Scientists have discovered that being too fit is dangerous. According to GP Dr Marlin Mckay, having six pack is not healthy in the same way that being an over-active gym bunny can get one killed.
GP Dr Marlin Mckay explains that over indulgence in exercise is not safe even as fatalities are reported at events for the super-fit such as the Comrades Marathon, Midmar Mile and Iron Man triathlon series every year.
Some people wanting to build stronger muscles overload on steroids to build muscle fast. McKay says it’s important to note that these steroids are anabolic steroids, which are synthetic versions of testosterone, a male hormone.
“These are dangerous because abuse can lead to throwing one’s testosterone out of balance. This can have catastrophic consequences.”
Evidence is growing that pushing the body beyond normal limits may damage the heart. Austrian researchers found that, of 16 cyclists competing in the “Race across the Alps” — a one-day event that covers 143 miles (230 km) — at least one quarter showed heart muscle injury immediately afterward.
The mechanism behind this injury is unknown. Increased adrenaline levels during prolonged exercise may lead to the narrowing of coronary arteries, resulting in the death of some heart cells. It’s also possible that the body produces a certain enzyme during strenuous exercise, which could even trigger mini-heart attacks.
There have been many cases of top athletes succumbing to problems usually linked to unhealthy lifestyles. The legendary explorer Sir Ranulph Fiennes suffered a heart attack at 59, and in 1984 fitness guru Jim Fixx, credited with starting the jogging boom of the 1970s, collapsed and died of a heart attack aged 52 while on one of his regular runs.
Also, Gopolang Ngwenya from Roodepoort says a close friend and gym buddy died two weeks ago, after a serious gym session. She says he was a cancer patient in remission, but also loved working out. “He was in the gym every day. He died from a heart attack and he was only 28 years old,” she says.
McKay says it’s not a strange phenomenon. “Zero exercise is no good either. The standard guidelines are 150 minutes per week or 30 minutes a day for at least five days of the week,” he says. But be weary when you are not able to perform at the same pace, need longer periods of rest or are feeling tired.
Dr. Mckay explains that like anything else, exercise needs to be done in moderation.
The doctor advises that to avoid a heart attack during exercise, be aware of any chest discomfort, which is a common sign of heart attack. “Nausea, indigestion, heartburn or stomach pain, pain that radiates to the jaw and/or arm, feeling dizzy or lightheaded, shortness of breath or fatigue and sweating are signs that you should stop and get medical help,”.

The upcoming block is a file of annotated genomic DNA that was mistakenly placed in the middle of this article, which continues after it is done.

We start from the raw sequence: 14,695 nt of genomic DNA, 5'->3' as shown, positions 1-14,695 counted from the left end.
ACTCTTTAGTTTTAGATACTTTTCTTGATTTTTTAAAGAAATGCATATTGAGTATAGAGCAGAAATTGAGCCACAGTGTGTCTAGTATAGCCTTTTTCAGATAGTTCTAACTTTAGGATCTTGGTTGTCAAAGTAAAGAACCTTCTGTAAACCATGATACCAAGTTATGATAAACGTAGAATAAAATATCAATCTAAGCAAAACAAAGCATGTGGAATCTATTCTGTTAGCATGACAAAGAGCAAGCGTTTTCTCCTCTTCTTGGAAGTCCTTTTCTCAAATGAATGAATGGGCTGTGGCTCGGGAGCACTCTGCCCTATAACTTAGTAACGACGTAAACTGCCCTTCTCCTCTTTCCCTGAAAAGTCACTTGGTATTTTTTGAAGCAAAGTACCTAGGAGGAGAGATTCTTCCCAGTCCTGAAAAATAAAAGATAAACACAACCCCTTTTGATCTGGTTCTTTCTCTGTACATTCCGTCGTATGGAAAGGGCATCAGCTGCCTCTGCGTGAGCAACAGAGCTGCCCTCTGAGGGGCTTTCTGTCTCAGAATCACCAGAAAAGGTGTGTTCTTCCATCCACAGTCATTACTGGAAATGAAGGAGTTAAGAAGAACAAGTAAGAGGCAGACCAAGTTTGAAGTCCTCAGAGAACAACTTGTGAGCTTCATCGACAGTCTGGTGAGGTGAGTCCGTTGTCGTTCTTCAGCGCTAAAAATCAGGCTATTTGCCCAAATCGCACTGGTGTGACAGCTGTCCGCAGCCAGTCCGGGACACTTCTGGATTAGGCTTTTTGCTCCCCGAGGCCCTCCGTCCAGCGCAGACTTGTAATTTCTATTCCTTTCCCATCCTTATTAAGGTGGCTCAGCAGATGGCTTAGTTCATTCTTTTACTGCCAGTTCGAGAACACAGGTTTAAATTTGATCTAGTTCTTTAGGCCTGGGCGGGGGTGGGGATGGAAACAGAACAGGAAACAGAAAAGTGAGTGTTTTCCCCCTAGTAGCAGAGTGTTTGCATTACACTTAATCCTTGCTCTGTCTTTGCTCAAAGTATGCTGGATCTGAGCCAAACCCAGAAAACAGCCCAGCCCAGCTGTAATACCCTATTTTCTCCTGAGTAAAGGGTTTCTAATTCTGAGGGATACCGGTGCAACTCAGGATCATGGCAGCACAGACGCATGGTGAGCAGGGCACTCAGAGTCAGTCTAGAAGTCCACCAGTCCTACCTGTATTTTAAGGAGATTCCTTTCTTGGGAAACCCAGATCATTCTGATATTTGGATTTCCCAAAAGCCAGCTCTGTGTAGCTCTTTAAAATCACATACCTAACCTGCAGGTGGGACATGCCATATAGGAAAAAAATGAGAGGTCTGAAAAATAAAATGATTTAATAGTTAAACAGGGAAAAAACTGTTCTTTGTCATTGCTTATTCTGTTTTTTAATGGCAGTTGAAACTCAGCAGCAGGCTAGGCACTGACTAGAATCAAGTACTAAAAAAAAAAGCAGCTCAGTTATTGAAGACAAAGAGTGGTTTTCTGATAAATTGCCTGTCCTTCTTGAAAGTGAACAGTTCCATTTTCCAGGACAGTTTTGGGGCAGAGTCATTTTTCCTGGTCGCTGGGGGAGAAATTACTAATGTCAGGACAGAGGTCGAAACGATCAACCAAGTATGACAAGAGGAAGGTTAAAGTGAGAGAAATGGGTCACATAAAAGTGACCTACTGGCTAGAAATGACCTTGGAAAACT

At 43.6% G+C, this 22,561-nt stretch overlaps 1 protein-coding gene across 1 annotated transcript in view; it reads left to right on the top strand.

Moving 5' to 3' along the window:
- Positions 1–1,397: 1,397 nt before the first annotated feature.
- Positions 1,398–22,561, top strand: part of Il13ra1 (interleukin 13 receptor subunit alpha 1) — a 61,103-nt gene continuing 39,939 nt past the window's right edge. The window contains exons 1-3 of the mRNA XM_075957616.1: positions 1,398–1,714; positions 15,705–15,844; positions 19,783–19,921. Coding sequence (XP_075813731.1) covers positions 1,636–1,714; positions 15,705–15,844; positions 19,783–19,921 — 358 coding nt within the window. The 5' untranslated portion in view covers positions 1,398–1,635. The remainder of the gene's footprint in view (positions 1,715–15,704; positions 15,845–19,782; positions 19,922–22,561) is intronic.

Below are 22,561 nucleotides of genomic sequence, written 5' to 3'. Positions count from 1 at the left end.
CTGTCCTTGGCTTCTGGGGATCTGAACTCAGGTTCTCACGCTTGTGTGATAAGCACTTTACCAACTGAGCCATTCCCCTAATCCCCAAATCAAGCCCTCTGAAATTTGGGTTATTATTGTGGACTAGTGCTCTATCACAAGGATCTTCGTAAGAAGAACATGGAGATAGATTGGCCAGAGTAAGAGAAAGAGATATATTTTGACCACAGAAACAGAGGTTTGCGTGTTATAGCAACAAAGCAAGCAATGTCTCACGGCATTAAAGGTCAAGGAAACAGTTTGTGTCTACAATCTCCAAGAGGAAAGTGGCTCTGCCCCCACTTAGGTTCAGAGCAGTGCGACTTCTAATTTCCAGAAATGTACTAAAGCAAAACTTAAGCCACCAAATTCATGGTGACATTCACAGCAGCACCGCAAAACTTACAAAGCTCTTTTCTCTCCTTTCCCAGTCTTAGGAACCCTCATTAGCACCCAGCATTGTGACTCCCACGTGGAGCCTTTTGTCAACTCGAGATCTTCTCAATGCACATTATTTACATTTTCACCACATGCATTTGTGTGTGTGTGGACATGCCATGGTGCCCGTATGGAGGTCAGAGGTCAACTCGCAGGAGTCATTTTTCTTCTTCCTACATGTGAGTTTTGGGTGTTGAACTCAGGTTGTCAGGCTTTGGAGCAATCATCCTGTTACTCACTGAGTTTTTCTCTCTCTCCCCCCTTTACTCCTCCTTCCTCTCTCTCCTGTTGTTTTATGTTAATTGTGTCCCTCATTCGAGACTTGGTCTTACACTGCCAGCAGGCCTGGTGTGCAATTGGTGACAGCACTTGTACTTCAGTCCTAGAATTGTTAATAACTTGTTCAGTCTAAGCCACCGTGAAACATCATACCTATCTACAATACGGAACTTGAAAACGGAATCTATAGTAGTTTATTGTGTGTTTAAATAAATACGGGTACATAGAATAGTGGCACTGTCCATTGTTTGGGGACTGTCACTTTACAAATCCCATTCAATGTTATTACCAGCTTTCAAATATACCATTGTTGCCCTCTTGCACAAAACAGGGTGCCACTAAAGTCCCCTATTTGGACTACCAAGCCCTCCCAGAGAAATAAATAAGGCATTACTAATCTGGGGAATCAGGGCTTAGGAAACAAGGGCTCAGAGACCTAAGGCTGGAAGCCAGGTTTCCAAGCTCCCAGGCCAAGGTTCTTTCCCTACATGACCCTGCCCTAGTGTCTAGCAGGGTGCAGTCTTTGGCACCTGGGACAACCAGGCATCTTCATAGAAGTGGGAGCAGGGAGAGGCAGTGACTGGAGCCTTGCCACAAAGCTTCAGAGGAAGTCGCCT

If you are regularly taking strenuous exercise, you should always monitor yourself for warning signs. The symptoms we all know about include chest discomfort or squeezing, throat tightness, and pain that radiates into the jaw or left arm. In addition, a sudden, unexplained drop-off in performance which is not associated with overtraining could also indicate that something is amiss, as could the sudden onset of heart palpitations.
Another danger of pushing yourself too far is taking it to extremes and becoming addicted to exercise. In rare cases, it can become an obsession which risks both your physical and mental health. If the thought of not working out for a day or two is scary, it may be time to re-evaluate. This problem is becoming more widespread with the increasing emphasis on thinness all around us. Body dissatisfaction may predispose us to rely too heavily on working out, even if we’re tired, ill, or injured.
To help yourself adjust to a healthier pattern, consider taking a break from the gym and begin a gentler form of exercise at home. Yoga, for example, will help you get back in touch with your body’s needs. To release the anxiety you may feel, consider meditating or building moments of relaxation into your day such as short walks or hot baths.
But if you find you’re unable to break the chains of obsessive exercise on your own, do seek help from an expert who can help you let go of it gradually, while uncovering the basis of your compulsion.
[Somaya Stockenstroom;Jane Collingwood]
Additional report by Ifedayo Oshin